Immune responses to Cas proteins have been demonstrated recently and these may prove to be an impediment to their clinical use in gene editing. To make meaningful assessments of Cas9 immunogenicity during drug development and licensure it is imperative the reagents are free of impurities that could affect in vitro assessments of immunogenicity. Here we address the issue of endotoxin levels in laboratory grade Cas9 proteins used to measure T-cell memory responses. Many of these reagents have not been developed for immunogenicity assays, are or microbial origin and carry varying levels of endotoxin. The use of these reagents, off the shelf, without measuring endotoxin levels is likely to introduce incorrect estimates of the prevalence of memory T-cell responses in research studies. We demonstrate wide variation in endotoxin levels in Cas9 proteins from seven suppliers. Different lots from the same supplier also contained varying levels of endotoxin. ELISPOT assays showed similar large variations in the interferon-γ signals. Finally, when we carried out endotoxin depletion in four Cas9 proteins with strong signals in the ELISPOT assay, we found dampening of the interferon-γ signals.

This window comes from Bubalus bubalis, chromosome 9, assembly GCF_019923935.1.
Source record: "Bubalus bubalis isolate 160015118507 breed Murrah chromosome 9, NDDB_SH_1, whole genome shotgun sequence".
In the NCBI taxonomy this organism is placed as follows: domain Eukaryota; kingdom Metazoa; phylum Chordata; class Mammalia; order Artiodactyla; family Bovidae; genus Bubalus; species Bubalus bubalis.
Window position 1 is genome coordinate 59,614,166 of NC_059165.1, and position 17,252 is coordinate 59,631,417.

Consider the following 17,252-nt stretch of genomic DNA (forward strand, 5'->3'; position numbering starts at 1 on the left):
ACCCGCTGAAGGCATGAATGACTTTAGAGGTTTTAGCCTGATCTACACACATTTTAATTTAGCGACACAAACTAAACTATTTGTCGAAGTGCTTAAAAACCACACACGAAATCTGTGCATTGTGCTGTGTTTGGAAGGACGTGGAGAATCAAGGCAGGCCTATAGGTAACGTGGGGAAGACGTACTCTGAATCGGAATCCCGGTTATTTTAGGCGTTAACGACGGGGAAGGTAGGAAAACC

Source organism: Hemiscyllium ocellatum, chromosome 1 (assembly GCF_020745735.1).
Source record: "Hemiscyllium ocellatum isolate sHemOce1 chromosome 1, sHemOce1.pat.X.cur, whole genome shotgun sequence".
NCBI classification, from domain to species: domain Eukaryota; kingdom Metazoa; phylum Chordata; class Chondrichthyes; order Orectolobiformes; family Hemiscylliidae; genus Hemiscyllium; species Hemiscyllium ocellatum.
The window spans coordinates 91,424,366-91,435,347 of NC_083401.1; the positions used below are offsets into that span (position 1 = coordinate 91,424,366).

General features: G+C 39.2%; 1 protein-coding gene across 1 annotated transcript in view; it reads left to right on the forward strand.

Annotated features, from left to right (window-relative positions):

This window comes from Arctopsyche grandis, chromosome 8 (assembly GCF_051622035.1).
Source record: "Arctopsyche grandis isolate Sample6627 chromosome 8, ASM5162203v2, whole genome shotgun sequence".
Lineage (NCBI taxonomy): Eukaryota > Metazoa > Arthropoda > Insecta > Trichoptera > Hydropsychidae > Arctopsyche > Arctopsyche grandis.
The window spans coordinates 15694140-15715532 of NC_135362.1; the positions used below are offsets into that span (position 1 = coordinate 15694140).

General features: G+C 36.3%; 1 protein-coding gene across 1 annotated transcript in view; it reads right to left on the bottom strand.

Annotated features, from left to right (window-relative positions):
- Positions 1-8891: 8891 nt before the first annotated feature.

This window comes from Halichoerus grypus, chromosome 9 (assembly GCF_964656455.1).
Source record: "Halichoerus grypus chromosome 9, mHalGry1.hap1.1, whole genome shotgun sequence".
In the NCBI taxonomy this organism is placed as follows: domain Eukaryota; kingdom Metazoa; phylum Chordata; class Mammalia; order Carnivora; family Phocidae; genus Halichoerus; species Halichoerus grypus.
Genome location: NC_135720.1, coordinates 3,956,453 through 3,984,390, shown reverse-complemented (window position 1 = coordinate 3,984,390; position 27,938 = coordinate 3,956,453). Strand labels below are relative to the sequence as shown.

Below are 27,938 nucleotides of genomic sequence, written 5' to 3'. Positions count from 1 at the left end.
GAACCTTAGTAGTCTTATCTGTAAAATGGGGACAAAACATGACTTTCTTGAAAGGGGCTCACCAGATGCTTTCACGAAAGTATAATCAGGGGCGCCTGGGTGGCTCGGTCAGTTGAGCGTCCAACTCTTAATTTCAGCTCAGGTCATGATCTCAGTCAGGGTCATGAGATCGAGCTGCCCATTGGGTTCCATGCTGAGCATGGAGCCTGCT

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ZES is funded by intramural grants from the US Food and Drug Administration. Custom manufactured, endotoxin free products, CON-SaCas9 and CON-SpCas9 were a kind gift from Editas Medicine.
The authors declare no competing interests.
Publisher’s note Springer Nature remains neutral with regard to jurisdictional claims in published maps and institutional affiliations.
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Simhadri, V.L., McGill, J.R. & Sauna, Z.E. Endotoxin contamination in commercially available Cas9 proteins potentially induces T-cell mediated responses. Gene Ther (2021). https://doi.org/10.1038/s41434-021-00301-6